Problem: Petroleum Mucking up the Air?
Solution: De-muck it.
How: Plant a tree. The image below shows City of Vernon land used as a road to access a water pumping station. The road is used once a month or so. There is room for trees.
A Chinese elm will seed a thousand acres annually if given a little bare ground and some wind. It’s a bit messy and invasive, but it feeds migrating birds and is vital habitat for local ones.
Look at all the seeds, eh!
Problem: Water flowing all over the back yard and filling up the basement with yuck?
Solution: Stop it in its tracks.
How: Plant that tree! The image below shows an aspen sucking up water like nobody’s business, building capacity in the soil not just by adding fibre to the soil and thereby holding soil in place but by lifting the water up into the air so there is room for more, and, hey, get this, the more water the more the tree grows.
And what happens to that water in the air? It blows away in the wind, because the air is dry, yet on hot days, when the air is really hot and the distant mountains draw the water right out of my skin with the lever of the sun, it builds thunderclouds, which bring rain to the hills, which moves back down through the cycle of the trees. We live off the excess. This cycle only works if there are enough trees, and enough grassland to create heating.
Alternately: Plant bunchgrass.
Why? It might be a popular Canadian myth that the hills are dry…
… and covered with weeds…
… and need to be grazed to be put in order …
… but that’s just racist. Really. This is Indian Country, after all. Mowing off indigenous grasses is equal to mowing off indigenous people. There’s no nice face for that. But if that’s too esoteric, remember that to apply a prairie grazing regime to bunchgrass gives you a field full of European weeds (above), with nary a bunchgrass in sight and the soil-building and seed-nurturing lichens cut by sharp hooves. If you want water to be shed off a hill and fill your basement in the spring, and fire to sweep off the hill and take off your porch in the summer, the animal above is your best tool. Moo.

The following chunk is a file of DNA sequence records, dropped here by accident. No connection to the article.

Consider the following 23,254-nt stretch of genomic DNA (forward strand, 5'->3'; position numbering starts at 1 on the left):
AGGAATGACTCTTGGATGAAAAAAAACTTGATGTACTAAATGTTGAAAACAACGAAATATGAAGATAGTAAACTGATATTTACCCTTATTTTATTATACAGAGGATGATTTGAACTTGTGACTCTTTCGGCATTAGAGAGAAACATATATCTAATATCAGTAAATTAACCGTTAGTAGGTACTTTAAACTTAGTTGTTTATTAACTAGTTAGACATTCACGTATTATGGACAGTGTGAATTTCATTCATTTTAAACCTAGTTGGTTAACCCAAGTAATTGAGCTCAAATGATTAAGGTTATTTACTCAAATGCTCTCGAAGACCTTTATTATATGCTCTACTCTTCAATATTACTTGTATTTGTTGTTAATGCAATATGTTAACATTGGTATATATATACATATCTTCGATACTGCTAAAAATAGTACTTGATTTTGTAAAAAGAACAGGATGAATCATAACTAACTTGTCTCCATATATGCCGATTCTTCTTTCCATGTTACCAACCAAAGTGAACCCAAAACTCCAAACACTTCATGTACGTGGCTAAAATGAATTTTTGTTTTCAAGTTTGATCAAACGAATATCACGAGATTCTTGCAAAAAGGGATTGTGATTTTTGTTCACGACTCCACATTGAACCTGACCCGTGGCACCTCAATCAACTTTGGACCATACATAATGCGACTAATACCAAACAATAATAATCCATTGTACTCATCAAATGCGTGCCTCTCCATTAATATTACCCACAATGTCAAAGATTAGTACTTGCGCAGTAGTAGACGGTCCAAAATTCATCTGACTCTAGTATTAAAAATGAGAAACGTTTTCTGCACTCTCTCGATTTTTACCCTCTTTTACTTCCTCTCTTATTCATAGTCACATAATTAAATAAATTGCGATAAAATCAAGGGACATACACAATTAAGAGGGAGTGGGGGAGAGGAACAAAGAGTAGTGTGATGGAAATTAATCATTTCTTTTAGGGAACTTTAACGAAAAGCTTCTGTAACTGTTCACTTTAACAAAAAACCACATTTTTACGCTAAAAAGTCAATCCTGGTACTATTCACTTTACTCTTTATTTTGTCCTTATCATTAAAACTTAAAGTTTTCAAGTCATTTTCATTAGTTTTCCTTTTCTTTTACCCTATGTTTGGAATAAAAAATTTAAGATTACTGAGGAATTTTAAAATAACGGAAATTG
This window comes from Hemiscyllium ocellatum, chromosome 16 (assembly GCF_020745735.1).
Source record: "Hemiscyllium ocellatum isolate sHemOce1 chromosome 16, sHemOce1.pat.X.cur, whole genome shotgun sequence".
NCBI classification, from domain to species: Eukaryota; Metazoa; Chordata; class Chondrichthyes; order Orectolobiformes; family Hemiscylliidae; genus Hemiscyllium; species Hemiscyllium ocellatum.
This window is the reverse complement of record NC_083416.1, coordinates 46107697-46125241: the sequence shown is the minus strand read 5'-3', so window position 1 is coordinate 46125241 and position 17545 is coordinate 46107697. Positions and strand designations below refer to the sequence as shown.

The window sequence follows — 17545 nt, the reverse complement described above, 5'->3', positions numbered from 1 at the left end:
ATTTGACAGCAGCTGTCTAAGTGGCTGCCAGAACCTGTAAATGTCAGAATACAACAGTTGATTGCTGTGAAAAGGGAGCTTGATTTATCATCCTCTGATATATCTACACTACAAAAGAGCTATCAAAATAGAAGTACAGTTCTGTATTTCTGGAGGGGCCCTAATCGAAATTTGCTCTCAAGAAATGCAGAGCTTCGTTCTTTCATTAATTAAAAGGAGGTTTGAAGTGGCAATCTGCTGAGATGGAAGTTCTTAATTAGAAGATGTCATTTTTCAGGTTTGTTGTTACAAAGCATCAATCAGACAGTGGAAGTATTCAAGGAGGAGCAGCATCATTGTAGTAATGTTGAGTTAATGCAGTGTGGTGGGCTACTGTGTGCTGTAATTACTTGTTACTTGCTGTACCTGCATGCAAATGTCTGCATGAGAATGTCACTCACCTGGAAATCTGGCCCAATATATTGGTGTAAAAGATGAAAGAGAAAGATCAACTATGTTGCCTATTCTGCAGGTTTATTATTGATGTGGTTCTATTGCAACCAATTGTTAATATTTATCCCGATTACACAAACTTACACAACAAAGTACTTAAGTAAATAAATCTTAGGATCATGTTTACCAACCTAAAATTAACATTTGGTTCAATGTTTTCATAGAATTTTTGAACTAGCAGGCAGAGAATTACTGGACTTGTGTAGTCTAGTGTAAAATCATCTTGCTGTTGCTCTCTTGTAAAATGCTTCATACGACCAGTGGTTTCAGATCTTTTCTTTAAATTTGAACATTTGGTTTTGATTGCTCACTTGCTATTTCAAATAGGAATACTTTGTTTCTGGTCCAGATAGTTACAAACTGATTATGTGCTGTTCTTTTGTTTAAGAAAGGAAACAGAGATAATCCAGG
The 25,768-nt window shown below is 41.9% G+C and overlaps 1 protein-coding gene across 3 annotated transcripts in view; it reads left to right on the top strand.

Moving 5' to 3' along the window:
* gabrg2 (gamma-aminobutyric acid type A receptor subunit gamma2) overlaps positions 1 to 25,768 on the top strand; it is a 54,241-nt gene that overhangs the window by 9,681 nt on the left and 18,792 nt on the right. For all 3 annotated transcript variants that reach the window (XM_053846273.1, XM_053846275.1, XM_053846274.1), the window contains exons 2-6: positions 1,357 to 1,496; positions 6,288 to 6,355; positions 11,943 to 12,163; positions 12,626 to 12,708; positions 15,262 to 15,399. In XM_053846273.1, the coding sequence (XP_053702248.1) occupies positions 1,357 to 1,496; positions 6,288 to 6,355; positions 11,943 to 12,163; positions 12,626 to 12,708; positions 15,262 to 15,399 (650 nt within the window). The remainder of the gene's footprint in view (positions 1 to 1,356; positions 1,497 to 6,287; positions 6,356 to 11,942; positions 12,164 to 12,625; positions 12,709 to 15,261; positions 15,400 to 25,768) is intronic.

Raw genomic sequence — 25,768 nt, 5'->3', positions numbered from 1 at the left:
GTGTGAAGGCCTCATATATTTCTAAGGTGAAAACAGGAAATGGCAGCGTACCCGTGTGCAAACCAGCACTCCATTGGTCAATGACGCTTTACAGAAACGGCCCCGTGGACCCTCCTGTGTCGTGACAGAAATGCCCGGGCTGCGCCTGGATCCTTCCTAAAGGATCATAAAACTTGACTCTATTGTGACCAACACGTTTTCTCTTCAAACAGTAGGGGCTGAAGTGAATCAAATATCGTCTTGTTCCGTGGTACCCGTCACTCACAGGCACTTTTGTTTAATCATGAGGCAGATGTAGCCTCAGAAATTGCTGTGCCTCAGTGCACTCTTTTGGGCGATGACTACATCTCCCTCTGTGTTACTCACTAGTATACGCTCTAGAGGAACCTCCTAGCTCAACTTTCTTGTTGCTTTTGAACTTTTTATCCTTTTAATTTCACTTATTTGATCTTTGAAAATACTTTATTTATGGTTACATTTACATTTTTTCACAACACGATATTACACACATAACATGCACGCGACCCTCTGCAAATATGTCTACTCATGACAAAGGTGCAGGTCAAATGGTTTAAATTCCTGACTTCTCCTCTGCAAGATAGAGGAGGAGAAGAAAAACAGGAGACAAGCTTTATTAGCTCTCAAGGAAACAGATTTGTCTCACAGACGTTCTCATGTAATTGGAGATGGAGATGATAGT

Problem: Cows getting you down?
Solution: Plant a rock. Note below: bunchgrass, a living skin on the earth, and lichen fertilizing the whole lot by eating a rock away, turning snowmelt into nutrients and rainwater into, well, keeping the rainwater. No rain is going to escape this hill.
Don’t Eat the Grass!
Do plant that bunchgrass. Bunchgrass and sagebrush melt winter snow during the winter. The sage gives it to colonies of early spring plants and soil-building lichens, while the bunchgrass pumps it into its roots, to live on through the coming heat. The soil looks dry? It doesn’t matter. The water is there, and has not flowed away to flood your basement. For this reason, it is important to keep the grassland balance in favour of bunchgrass over sagebrush, but to keep the sagebrush from going extinct, to allow for the other plants and their roles in the green water cycle, including the feeding of deer and the subsequent transformation of surface water flows into deer paths, then into newly-seeded areas, all shifting across the land over the decades to even out flow patterns and prevent catastrophe.
Problem: Too much sagebrush?
Solution: Eat that cow, and then cut out the sagebrush. There isn’t any grazing potential on this hill anymore, because cattle created this excess sagebrush. Then plant grass.
Problem: Fire burning off your front porch?
Solution: Cut down that sagebrush. Fire is going to sweep down off that hill and take your house out like a blow of Global Warming’s Red Right Hand, effectively turning private negligence into a public liability, which is, ultimately, a subsidy. In other words, you are paying for your steak and a rancher’s big diesel pickup with your porch.
Problem: Species Going Extinct?
Solution: Plant a saskatoon instead of a tree. Lots for birds and deer to eat there.
You can even plant it by your front porch.
Saskatoons and humans evolved together on this landscape. Before humans and saskatoons came, there was rock. Then saskatoons and humans and birds and deer and bears came and there were saskatoons and humans and birds and bear and deer. Their relationship evolved in relation to water. The saskatoon below is not randomnly distributed. Birds placed its seed in this cracked rock. Then they fertilized it. The rock melted snow in the winter, and caught it. Lichens held it. The saskatoon drew it up into fruit. You ate the fruit. Good for you. You prevented a flood in your basement by paying attention.
Take one of the five away and the water is released from bondage. Take two away and it is released even more strongly from bondage. Take three away and climate change is off the map.